• The first drop-box application program 16 may include a first input object directory 18. The first input object directory may be configured to receive an input object 20 electronically outputted from an application program 22, such as a word processing application, a vector graphics application, etc. The input object 20 (e.g., a file) may be in a suitable format such as a Windows Metafile (WMF), Enhanced Metafile (EMF), Tagged Image File Format (TIFF), Joint Photographic Experts Group (JPEG), Bit Map file format (BMP), Portable Network Graphics (PNG), and text (TXT).
  • In some examples, the input object 20 may be electronically outputted by the application program 22 by a virtual printing process. For example, the first drop-box application program 16 may be configured as a virtual printer displayed as a target drop-box option in a printer selection menu during a print operation of the application program 22, the target drop-box option being configured to enable a user to command the application program to send a print job included in the print operation to the first input object directory 18. In this way, a user may be able to send an object to the first drop-box application program from an application program, such as application program 22, in a convenient manner, thereby simplifying the process of transferring an object to the first drop-box application program when compared to other workflow systems that may require a user to change file formats before transferring a file to an application program. It will be appreciated that the first drop-box program is configured to interact with software developed by third parties and thus the application program 22 may be a third party application program. In this manner, the developer community may develop a large number of application programs specifically suited for different fields of use and modes of operation. Further, in some cases, an application program 22 may be co-developed by the same developer who created the drop-box application program.
  • It will be appreciated that a driver such as a virtual print driver (VPD) 24 may be utilized by the first computing system 10 to enable electronic outputting by virtually printing from the application program, in some examples. However, in other examples other suitable software may be used to enable electronic outputting from the application program. Additionally, the VPD may determine what application program is printing in order to associate file types and file structures with that specific application in order to extract metadata from the printed object.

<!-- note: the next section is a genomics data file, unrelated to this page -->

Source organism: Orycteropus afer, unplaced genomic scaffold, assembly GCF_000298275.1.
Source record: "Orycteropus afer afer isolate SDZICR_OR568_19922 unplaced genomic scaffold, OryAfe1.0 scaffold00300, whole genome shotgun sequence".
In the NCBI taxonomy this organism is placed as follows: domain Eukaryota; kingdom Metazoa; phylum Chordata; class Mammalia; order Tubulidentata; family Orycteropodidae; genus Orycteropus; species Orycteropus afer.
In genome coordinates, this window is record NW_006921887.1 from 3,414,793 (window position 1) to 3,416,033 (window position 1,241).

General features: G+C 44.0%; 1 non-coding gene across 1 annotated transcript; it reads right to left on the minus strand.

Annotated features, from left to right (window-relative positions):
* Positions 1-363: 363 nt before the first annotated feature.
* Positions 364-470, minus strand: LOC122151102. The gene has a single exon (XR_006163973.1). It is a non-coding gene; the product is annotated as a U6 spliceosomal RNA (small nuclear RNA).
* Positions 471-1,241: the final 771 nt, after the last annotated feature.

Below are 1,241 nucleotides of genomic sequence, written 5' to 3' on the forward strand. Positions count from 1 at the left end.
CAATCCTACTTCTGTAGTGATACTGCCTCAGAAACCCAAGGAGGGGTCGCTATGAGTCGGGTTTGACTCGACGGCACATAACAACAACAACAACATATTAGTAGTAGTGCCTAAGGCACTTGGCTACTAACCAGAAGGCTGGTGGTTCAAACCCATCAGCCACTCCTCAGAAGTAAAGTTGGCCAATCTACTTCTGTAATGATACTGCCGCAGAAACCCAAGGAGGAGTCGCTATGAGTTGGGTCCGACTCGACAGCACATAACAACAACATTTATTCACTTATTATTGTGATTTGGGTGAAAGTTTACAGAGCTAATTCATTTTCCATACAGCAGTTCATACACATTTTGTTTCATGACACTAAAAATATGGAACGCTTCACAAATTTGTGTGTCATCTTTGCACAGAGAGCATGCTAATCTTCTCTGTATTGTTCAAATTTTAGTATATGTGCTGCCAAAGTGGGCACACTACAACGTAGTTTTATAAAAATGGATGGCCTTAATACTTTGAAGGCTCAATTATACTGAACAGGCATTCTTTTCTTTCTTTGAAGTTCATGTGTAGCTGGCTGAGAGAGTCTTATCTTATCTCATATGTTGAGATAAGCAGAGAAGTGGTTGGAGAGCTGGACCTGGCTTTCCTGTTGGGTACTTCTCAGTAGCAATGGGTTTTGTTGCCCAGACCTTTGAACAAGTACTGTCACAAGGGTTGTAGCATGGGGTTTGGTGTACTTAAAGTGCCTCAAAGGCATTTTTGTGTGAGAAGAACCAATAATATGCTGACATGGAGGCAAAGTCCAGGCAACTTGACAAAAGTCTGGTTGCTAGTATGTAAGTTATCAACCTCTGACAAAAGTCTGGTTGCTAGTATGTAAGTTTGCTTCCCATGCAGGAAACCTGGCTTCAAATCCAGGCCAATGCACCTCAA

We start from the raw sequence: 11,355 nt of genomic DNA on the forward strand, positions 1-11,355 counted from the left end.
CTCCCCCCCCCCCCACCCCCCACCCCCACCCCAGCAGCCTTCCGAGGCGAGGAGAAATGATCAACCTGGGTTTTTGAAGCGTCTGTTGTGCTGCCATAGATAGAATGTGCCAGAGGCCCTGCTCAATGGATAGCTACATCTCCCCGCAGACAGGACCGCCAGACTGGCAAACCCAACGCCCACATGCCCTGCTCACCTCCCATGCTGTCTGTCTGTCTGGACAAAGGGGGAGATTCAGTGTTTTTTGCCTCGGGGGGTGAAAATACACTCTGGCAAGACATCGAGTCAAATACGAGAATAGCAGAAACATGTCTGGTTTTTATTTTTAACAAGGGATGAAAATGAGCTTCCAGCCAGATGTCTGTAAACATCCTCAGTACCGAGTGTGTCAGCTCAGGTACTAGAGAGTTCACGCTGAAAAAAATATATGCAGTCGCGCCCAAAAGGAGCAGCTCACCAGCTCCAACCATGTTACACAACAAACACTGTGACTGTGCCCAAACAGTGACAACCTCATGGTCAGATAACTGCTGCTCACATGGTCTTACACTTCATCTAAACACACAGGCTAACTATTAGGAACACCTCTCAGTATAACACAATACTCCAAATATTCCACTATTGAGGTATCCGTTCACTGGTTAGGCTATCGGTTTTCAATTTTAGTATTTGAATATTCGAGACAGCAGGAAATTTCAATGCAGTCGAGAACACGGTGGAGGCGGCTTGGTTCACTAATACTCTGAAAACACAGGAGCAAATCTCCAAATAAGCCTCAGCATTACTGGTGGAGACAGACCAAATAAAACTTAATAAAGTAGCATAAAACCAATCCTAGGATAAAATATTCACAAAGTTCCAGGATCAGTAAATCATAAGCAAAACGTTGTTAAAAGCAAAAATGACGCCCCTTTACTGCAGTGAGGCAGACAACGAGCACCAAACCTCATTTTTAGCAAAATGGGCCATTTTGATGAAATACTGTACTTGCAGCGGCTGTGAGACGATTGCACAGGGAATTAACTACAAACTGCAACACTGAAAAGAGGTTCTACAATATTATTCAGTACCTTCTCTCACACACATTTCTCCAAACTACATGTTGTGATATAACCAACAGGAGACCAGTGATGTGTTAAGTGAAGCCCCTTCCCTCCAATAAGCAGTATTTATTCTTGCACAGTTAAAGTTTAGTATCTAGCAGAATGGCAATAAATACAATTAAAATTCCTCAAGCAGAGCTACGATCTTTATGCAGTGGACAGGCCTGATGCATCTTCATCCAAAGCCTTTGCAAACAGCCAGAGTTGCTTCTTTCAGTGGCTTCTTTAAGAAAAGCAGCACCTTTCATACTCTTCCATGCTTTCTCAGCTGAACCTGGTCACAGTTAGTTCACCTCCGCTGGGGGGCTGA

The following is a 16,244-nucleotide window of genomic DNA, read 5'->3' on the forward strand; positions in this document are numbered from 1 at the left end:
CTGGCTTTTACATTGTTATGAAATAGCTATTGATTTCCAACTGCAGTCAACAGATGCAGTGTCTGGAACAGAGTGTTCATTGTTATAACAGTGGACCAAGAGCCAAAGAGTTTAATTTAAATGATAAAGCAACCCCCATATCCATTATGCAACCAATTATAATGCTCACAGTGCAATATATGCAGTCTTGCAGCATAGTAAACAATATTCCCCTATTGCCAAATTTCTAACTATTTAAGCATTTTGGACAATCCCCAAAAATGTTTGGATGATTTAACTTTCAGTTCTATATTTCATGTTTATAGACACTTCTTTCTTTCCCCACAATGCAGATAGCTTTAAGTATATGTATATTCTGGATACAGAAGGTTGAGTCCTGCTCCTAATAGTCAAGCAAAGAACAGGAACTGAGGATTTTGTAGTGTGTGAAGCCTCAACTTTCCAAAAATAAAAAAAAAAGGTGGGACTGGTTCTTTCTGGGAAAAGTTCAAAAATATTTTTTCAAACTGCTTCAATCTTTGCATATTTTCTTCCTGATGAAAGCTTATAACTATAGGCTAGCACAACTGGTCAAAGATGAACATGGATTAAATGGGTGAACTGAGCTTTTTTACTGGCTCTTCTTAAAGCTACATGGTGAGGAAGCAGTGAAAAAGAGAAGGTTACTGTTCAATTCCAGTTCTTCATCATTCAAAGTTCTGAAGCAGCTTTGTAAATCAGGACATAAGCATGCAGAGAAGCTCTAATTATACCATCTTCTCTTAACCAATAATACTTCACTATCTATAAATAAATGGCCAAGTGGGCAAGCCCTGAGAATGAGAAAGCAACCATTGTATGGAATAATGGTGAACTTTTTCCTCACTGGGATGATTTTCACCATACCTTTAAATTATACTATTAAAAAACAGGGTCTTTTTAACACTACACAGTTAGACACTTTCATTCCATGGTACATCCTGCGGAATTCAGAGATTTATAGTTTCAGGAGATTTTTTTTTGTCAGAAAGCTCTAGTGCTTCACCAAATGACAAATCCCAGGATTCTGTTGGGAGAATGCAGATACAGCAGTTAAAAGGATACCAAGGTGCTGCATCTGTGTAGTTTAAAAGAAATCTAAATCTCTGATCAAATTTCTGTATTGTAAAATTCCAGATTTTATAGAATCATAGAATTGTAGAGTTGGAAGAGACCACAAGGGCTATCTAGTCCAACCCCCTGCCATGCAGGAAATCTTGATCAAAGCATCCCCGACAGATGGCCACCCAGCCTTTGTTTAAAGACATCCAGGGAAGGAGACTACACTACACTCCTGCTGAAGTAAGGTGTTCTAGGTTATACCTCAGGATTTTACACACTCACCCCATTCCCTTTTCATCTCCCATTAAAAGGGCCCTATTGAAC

• It can be appreciated that additional or alternative functions may be used to transfer objects to the first input object directory 18. For example, a file may be “dropped' into the first input object directory via a drag and drop feature in a user interface (UI), presented via the first computing system 10. Furthermore, objects may be automatically sent to the first input object directory from various electronic devices. For example, a barcode scanner may be coupled to the first computing system. The data collected from the barcode scanner may be automatically transferred to the first input object directory when an object is scanned. In another example, an image scanner may be coupled to the first computing system. The objects (e.g., image files) generated by the image scanner may be automatically transferred to the first input object directory when an item is scanned.
  • Files that are transferred to the first input object directory 18 may be parsed and have text and images extracted to a searchable format. Preset query structures may be provided with the first drop-box application program. A user may complete the preset query fields to trigger local or remote execution of the query. The preset query structure may produce more accurate and consistent results across different drop-box application program users.